This summer, I am travelling a lot and spending time in my hometown, away from the places in Atlanta I normally volunteer. So, I am spending the three summer months not really giving back to the community. It’s not like I couldn’t find a place here to volunteer. In fact, it would be easy. However, I have chosen not to, and I never really thought about why or if that was the right thing to do until now. I was thinking- I cannot be the only one that has periods of not doing anything regularly to impact their community. In fact, I know that I am decidedly one of very many people who are not presently volunteering on a regular basis. So, this post is a post less about how to do something to change the world, but more a dialogue about when, if ever, it is Ok to not do anything to change the world.
People get burned out, need breaks, and at times literally do not have the resources to go and volunteer. If you are in that place, let me be the first to tell you: that is Ok.
However, sometimes it goes beyond that. We can get in the habit of not doing anything- and then justifying it. That might be what I did this summer, but I really did need a break for at least a few weeks- I think I just stretched it out too long. So, there are a few things I’ve thought of that relate to this, and I thought I’d write a bit about them just to get the discussion going- when is it Ok to do nothing? When should we stop doing nothing and make ourselves do something?
You probably know from a few previous post, that I do not normally think that being too busy is a good excuse to not give back. We prioritize what is important to us. So, if giving back is important, it will make its way into our schedule. That being said, people can put too much on their plate, and as someone at my church recently said- we shouldn’t carry what God has not asked us to carry. So, my view on being too busy to volunteer is that 97% of the time, we should make time for it.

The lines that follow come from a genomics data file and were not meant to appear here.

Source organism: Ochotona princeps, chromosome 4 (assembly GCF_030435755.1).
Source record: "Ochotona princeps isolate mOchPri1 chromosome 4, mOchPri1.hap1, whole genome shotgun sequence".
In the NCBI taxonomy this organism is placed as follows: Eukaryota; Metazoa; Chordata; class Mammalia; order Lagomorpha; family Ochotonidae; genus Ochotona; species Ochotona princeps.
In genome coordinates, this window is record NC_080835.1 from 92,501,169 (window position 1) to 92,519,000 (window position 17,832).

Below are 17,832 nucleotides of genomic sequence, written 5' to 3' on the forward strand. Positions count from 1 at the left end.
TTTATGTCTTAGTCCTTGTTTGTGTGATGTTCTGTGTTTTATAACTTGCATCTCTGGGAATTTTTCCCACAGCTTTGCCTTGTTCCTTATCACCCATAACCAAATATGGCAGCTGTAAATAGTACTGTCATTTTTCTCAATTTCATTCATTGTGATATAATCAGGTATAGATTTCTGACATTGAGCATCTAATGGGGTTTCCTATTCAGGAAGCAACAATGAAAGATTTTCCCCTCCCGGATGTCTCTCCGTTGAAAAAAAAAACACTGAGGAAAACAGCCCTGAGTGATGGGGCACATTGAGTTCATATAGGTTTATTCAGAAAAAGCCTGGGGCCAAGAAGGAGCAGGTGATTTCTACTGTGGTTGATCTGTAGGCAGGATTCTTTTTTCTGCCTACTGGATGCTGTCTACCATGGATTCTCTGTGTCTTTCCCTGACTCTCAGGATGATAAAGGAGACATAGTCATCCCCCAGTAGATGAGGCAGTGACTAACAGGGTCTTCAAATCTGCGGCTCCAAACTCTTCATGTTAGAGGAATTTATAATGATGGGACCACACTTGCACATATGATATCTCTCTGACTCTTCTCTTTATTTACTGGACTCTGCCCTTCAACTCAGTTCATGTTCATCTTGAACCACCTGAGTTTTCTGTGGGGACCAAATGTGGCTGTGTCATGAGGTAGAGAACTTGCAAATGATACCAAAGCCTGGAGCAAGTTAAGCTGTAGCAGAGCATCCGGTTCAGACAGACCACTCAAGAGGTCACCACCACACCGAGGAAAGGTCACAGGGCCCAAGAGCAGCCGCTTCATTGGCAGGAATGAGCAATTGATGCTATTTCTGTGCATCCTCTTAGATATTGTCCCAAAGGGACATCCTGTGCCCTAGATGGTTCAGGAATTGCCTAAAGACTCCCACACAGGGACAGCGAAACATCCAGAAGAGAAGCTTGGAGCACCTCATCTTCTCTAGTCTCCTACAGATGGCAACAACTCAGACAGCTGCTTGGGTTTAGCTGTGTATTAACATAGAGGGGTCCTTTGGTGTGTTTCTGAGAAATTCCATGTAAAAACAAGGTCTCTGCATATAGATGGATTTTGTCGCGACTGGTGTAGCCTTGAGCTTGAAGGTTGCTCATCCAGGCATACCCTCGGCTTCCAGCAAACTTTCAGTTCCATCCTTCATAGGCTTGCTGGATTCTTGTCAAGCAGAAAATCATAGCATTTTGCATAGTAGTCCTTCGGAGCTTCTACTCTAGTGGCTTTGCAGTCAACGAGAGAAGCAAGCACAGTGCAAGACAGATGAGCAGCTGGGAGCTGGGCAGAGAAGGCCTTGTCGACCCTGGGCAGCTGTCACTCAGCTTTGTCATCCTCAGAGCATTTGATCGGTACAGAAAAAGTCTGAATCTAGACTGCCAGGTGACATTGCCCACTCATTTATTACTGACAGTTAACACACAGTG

Apathy is dangerous territory. The best cure for it is to actually go out and learn to care. Most truly apathetic people that I have met have never really seen the need of people face to face. It’s easy not to care about someone when you don’t know them. So, I think the cure to apathy is to volunteer- even if it is really a pain to do it the first few times
Guilt is something that I struggle with when I have periods of time like this one- where I am not actively volunteering. I think that this is wrong, because it is born of a self-centered mindset. Volunteering is not supposed to be about me, but when I let myself go on a guilt trip, that is what it becomes. So, if you are feeling guilty about not contributing, then decide where you should volunteer and do it- but don’t let yourself get caught beating yourself up over it- that doesn’t help anyone, least of all yourself.
- Burn out
I learned about this a lot in my social work class last semester. It is very real and can happen to anyone that is working with a difficult situation. Burn out goes by many names, such as compassion fatigue. But at the end of the day, it really means that we need a break. And that is Ok. Every person is different, so if you need more time off than someone else, that is Ok too. Taking care of yourself is one of the best ways you can continue to help other people.
So, what do you all think about this? When is it Ok to take a break, and when is it time to end one?